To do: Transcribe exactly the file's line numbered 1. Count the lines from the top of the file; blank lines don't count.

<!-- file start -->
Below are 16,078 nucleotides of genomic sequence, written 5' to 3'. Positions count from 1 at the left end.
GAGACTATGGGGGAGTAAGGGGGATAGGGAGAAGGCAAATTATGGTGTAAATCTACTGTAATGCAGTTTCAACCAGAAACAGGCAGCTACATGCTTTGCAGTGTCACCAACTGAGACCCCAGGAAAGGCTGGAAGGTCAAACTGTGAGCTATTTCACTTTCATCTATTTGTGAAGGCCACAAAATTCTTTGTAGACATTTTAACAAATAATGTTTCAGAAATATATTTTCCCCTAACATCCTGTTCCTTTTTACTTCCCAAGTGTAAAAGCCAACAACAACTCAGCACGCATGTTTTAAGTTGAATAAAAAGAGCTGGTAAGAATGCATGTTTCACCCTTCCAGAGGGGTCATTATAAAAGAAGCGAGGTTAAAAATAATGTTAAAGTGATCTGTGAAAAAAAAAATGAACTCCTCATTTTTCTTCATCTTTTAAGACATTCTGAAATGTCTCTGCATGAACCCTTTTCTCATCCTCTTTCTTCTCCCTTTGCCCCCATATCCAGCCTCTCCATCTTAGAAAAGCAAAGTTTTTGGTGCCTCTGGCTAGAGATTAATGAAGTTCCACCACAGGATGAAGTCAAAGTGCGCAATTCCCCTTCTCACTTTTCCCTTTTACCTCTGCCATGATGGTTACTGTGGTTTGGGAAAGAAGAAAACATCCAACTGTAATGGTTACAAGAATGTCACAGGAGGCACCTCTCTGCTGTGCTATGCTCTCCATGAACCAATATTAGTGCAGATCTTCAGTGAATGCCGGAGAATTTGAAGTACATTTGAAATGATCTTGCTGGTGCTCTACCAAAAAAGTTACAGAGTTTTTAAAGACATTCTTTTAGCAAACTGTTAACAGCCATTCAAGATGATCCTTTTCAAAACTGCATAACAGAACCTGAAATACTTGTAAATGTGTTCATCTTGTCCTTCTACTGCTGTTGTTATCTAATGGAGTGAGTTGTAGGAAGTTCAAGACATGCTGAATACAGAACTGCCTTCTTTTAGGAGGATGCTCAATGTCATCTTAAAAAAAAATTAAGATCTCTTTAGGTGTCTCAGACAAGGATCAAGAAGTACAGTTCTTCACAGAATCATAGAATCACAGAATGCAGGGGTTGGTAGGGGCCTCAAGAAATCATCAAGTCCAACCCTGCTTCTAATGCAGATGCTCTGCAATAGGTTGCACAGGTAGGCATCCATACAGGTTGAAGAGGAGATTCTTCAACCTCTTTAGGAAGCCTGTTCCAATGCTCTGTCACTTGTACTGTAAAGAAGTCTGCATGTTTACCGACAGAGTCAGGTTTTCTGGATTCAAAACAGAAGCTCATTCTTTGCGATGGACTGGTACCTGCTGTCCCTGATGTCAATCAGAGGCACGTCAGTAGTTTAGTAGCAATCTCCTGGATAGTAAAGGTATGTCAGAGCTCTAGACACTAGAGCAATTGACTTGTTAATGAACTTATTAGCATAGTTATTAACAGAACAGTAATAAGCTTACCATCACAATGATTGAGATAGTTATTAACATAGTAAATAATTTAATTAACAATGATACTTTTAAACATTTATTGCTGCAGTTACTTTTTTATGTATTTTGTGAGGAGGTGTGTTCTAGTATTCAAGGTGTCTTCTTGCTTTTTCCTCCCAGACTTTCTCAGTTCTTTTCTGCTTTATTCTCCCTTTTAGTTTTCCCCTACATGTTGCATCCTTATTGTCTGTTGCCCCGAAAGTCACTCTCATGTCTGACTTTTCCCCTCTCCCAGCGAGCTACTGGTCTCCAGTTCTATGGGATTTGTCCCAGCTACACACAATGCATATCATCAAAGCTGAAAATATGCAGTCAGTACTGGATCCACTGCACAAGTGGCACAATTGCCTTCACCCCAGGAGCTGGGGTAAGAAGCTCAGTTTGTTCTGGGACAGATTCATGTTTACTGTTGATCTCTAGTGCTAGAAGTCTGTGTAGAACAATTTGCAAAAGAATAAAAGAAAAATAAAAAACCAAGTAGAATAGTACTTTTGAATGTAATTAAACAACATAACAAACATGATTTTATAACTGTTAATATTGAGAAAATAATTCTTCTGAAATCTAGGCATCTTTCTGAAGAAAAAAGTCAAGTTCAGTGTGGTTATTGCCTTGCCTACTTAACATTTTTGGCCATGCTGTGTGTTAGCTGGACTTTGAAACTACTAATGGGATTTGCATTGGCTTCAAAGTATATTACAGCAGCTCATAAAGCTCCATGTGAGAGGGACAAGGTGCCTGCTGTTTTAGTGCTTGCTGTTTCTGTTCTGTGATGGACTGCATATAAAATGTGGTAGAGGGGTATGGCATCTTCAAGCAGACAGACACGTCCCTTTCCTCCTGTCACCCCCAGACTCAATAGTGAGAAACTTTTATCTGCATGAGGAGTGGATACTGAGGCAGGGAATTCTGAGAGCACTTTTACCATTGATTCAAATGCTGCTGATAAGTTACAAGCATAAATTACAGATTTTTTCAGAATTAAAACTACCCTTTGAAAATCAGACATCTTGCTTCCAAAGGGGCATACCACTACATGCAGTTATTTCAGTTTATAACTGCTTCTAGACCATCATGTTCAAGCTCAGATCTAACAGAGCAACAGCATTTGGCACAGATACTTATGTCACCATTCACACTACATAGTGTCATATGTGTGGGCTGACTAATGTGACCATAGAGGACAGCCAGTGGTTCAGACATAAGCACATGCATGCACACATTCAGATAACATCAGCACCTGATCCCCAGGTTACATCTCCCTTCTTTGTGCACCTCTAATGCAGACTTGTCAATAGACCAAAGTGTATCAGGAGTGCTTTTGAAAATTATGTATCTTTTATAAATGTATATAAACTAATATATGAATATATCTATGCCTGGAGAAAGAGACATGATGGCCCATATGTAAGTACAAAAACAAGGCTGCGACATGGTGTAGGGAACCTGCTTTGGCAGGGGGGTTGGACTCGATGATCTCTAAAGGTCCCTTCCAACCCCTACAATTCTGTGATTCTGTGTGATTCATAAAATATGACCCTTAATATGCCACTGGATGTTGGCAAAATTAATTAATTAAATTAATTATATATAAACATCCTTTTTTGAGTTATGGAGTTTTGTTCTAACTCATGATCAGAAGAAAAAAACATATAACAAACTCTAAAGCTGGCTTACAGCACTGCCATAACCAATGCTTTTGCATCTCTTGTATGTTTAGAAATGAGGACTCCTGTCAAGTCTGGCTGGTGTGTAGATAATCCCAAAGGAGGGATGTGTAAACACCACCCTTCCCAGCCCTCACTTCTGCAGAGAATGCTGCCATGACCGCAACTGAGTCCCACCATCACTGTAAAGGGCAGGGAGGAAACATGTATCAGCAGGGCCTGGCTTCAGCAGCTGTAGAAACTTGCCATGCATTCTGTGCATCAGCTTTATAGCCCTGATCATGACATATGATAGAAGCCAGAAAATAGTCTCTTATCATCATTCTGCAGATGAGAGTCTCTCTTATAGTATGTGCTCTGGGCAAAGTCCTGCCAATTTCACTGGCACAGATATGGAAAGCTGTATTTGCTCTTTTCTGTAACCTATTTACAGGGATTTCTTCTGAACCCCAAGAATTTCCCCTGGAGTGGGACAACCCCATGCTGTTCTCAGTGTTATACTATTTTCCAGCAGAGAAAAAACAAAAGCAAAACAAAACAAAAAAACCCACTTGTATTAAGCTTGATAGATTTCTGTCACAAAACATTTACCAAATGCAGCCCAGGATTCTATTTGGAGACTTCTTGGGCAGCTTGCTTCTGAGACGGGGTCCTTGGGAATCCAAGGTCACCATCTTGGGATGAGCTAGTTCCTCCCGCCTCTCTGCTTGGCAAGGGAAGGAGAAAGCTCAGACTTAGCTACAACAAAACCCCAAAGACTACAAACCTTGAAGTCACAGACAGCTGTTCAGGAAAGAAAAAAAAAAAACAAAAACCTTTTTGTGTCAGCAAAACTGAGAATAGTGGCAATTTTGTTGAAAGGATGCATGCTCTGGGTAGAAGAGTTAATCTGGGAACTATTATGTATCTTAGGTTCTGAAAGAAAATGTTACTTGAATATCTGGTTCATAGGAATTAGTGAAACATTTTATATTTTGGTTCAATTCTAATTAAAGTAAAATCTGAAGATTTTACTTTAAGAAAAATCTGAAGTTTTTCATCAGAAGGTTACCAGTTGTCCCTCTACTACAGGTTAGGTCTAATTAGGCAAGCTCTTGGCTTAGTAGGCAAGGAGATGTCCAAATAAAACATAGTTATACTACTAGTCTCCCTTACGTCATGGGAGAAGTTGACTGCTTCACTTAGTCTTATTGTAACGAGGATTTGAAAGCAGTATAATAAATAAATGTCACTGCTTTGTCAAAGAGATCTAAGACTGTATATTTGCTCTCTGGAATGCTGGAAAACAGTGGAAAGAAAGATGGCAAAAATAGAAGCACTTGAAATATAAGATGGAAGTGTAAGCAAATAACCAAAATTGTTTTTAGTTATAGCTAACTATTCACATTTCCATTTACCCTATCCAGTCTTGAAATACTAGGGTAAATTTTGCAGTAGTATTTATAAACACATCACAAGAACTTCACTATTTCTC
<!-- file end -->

Below are 16,078 nucleotides of genomic sequence, written 5' to 3'. Positions count from 1 at the left end.